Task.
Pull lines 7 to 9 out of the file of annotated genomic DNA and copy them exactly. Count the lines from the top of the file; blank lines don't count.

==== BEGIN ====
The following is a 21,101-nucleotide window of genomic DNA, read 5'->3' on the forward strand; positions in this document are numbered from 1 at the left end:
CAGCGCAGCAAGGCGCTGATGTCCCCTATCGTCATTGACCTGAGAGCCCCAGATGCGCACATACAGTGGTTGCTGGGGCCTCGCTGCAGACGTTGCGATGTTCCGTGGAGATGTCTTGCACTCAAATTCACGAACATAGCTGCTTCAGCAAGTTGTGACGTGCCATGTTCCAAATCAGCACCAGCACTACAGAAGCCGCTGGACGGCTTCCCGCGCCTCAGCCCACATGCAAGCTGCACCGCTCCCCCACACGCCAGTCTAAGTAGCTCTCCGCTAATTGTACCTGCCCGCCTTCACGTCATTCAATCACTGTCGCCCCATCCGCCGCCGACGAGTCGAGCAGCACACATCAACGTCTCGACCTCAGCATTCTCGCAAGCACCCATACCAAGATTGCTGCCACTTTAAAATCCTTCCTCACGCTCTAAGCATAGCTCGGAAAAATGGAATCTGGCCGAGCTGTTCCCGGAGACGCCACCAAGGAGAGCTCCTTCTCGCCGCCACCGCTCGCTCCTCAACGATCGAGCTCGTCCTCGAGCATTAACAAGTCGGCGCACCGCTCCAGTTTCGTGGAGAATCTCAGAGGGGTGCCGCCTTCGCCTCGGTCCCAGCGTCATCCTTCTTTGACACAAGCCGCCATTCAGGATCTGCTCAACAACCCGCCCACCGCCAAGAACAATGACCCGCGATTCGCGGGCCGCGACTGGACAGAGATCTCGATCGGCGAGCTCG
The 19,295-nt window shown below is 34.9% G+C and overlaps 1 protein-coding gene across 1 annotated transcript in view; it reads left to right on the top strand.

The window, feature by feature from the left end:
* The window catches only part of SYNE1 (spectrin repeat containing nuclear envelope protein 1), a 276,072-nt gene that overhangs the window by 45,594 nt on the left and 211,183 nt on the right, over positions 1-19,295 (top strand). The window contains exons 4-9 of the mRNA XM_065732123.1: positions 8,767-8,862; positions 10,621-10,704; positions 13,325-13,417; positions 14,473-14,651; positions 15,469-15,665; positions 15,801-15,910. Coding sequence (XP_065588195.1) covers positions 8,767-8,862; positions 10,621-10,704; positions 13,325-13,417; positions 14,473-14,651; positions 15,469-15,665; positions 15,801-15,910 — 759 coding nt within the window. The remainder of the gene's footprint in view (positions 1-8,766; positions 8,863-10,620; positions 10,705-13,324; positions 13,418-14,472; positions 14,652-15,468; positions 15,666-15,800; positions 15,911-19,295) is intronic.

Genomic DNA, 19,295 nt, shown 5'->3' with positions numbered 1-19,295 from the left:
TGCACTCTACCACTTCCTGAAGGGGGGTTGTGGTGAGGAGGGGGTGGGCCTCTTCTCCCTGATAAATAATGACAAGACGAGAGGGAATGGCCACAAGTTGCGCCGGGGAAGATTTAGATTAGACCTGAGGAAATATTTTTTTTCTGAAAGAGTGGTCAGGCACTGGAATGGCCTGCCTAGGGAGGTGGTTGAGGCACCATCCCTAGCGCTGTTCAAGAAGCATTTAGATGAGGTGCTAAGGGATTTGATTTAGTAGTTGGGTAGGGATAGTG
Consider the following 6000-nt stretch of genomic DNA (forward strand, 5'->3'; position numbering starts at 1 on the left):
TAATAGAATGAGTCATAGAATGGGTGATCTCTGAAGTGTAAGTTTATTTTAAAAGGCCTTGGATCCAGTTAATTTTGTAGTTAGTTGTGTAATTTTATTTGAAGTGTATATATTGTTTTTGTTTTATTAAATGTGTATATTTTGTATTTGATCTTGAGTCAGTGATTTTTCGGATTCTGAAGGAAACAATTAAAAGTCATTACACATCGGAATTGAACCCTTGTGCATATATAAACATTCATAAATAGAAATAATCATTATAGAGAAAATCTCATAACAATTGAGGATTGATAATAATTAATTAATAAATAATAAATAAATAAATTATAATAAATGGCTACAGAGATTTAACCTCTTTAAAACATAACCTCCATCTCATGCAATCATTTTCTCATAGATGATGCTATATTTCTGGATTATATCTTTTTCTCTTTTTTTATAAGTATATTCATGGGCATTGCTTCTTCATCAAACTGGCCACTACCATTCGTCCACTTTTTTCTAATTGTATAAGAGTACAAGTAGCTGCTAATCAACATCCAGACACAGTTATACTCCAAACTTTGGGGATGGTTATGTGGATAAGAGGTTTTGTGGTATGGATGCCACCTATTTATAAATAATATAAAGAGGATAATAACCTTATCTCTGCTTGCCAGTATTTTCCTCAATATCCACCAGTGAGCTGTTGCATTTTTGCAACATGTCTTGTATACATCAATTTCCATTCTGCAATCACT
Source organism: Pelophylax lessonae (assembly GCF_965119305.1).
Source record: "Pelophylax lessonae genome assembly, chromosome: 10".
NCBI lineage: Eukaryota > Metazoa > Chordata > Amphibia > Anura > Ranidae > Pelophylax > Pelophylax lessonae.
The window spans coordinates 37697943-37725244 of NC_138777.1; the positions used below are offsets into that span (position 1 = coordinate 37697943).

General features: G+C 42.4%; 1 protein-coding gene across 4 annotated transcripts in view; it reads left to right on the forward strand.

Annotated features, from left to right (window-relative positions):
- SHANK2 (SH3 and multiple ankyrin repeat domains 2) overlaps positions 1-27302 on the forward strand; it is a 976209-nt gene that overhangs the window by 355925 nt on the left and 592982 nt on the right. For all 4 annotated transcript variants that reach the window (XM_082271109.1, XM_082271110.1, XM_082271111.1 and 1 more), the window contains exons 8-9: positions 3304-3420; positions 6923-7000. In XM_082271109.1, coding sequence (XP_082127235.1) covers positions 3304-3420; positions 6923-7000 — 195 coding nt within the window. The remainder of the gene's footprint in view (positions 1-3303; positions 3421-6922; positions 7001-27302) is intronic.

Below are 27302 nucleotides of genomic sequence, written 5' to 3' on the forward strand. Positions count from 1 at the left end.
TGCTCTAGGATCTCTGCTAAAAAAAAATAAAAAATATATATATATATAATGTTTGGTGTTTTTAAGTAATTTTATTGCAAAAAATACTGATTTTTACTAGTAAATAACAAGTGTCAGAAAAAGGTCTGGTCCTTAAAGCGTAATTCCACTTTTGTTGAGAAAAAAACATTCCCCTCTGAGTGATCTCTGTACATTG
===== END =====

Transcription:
TGCACTCTACCACTTCCTGAAGGGGGGTTGTGGTGAGGAGGGGGTGGGCCTCTTCTCCCTGATAAATAATGACAAGACGAGAGGGAATGGCCACAAGTTGCGCCGGGGAAGATTTAGATTAGACCTGAGGAAATATTTTTTTTCTGAAAGAGTGGTCAGGCACTGGAATGGCCTGCCTAGGGAGGTGGTTGAGGCACCATCCCTAGCGCTGTTCAAGAAGCATTTAGATGAGGTGCTAAGGGATTTGATTTAGTAGTTGGGTAGGGATAGTG
Consider the following 6000-nt stretch of genomic DNA (forward strand, 5'->3'; position numbering starts at 1 on the left):
TAATAGAATGAGTCATAGAATGGGTGATCTCTGAAGTGTAAGTTTATTTTAAAAGGCCTTGGATCCAGTTAATTTTGTAGTTAGTTGTGTAATTTTATTTGAAGTGTATATATTGTTTTTGTTTTATTAAATGTGTATATTTTGTATTTGATCTTGAGTCAGTGATTTTTCGGATTCTGAAGGAAACAATTAAAAGTCATTACACATCGGAATTGAACCCTTGTGCATATATAAACATTCATAAATAGAAATAATCATTATAGAGAAAATCTCATAACAATTGAGGATTGATAATAATTAATTAATAAATAATAAATAAATAAATTATAATAAATGGCTACAGAGATTTAACCTCTTTAAAACATAACCTCCATCTCATGCAATCATTTTCTCATAGATGATGCTATATTTCTGGATTATATCTTTTTCTCTTTTTTTATAAGTATATTCATGGGCATTGCTTCTTCATCAAACTGGCCACTACCATTCGTCCACTTTTTTCTAATTGTATAAGAGTACAAGTAGCTGCTAATCAACATCCAGACACAGTTATACTCCAAACTTTGGGGATGGTTATGTGGATAAGAGGTTTTGTGGTATGGATGCCACCTATTTATAAATAATATAAAGAGGATAATAACCTTATCTCTGCTTGCCAGTATTTTCCTCAATATCCACCAGTGAGCTGTTGCATTTTTGCAACATGTCTTGTATACATCAATTTCCATTCTGCAATCACT